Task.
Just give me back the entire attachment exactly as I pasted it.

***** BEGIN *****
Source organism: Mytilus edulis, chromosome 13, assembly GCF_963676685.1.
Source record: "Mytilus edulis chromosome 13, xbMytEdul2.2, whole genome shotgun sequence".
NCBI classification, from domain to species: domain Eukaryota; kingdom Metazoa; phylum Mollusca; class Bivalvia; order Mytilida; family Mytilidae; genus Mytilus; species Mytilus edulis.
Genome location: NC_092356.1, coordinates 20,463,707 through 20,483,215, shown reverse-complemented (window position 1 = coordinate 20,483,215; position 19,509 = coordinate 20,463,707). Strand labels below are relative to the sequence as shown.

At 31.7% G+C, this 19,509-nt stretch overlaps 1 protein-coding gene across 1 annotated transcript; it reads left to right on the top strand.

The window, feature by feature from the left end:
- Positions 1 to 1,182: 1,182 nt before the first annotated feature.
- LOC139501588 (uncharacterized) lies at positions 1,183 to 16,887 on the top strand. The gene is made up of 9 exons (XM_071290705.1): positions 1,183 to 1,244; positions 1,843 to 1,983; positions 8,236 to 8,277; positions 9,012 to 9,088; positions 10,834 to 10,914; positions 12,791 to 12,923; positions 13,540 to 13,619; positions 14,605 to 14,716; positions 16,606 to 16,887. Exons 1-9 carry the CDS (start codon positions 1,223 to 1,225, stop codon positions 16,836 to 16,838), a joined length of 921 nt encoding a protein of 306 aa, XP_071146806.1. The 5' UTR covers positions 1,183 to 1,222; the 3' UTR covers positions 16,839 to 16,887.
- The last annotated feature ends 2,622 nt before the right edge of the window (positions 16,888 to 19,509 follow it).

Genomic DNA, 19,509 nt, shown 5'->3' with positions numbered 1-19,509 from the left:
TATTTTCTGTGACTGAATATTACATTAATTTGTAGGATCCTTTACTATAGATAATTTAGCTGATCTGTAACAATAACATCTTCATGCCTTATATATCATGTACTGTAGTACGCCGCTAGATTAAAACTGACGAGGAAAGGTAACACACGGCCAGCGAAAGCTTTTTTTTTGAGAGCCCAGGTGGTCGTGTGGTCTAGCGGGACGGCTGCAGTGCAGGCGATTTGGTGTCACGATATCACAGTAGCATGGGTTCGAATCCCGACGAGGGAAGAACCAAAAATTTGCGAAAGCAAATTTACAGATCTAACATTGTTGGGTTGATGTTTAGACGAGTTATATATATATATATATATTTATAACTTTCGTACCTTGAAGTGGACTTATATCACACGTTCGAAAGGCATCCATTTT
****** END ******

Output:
Source organism: Mytilus edulis, chromosome 13, assembly GCF_963676685.1.
Source record: "Mytilus edulis chromosome 13, xbMytEdul2.2, whole genome shotgun sequence".
NCBI classification, from domain to species: domain Eukaryota; kingdom Metazoa; phylum Mollusca; class Bivalvia; order Mytilida; family Mytilidae; genus Mytilus; species Mytilus edulis.
Genome location: NC_092356.1, coordinates 20,463,707 through 20,483,215, shown reverse-complemented (window position 1 = coordinate 20,483,215; position 19,509 = coordinate 20,463,707). Strand labels below are relative to the sequence as shown.

At 31.7% G+C, this 19,509-nt stretch overlaps 1 protein-coding gene across 1 annotated transcript; it reads left to right on the top strand.

The window, feature by feature from the left end:
- Positions 1 to 1,182: 1,182 nt before the first annotated feature.
- LOC139501588 (uncharacterized) lies at positions 1,183 to 16,887 on the top strand. The gene is made up of 9 exons (XM_071290705.1): positions 1,183 to 1,244; positions 1,843 to 1,983; positions 8,236 to 8,277; positions 9,012 to 9,088; positions 10,834 to 10,914; positions 12,791 to 12,923; positions 13,540 to 13,619; positions 14,605 to 14,716; positions 16,606 to 16,887. Exons 1-9 carry the CDS (start codon positions 1,223 to 1,225, stop codon positions 16,836 to 16,838), a joined length of 921 nt encoding a protein of 306 aa, XP_071146806.1. The 5' UTR covers positions 1,183 to 1,222; the 3' UTR covers positions 16,839 to 16,887.
- The last annotated feature ends 2,622 nt before the right edge of the window (positions 16,888 to 19,509 follow it).

Genomic DNA, 19,509 nt, shown 5'->3' with positions numbered 1-19,509 from the left:
TATTTTCTGTGACTGAATATTACATTAATTTGTAGGATCCTTTACTATAGATAATTTAGCTGATCTGTAACAATAACATCTTCATGCCTTATATATCATGTACTGTAGTACGCCGCTAGATTAAAACTGACGAGGAAAGGTAACACACGGCCAGCGAAAGCTTTTTTTTTGAGAGCCCAGGTGGTCGTGTGGTCTAGCGGGACGGCTGCAGTGCAGGCGATTTGGTGTCACGATATCACAGTAGCATGGGTTCGAATCCCGACGAGGGAAGAACCAAAAATTTGCGAAAGCAAATTTACAGATCTAACATTGTTGGGTTGATGTTTAGACGAGTTATATATATATATATATATTTATAACTTTCGTACCTTGAAGTGGACTTATATCACACGTTCGAAAGGCATCCATTTT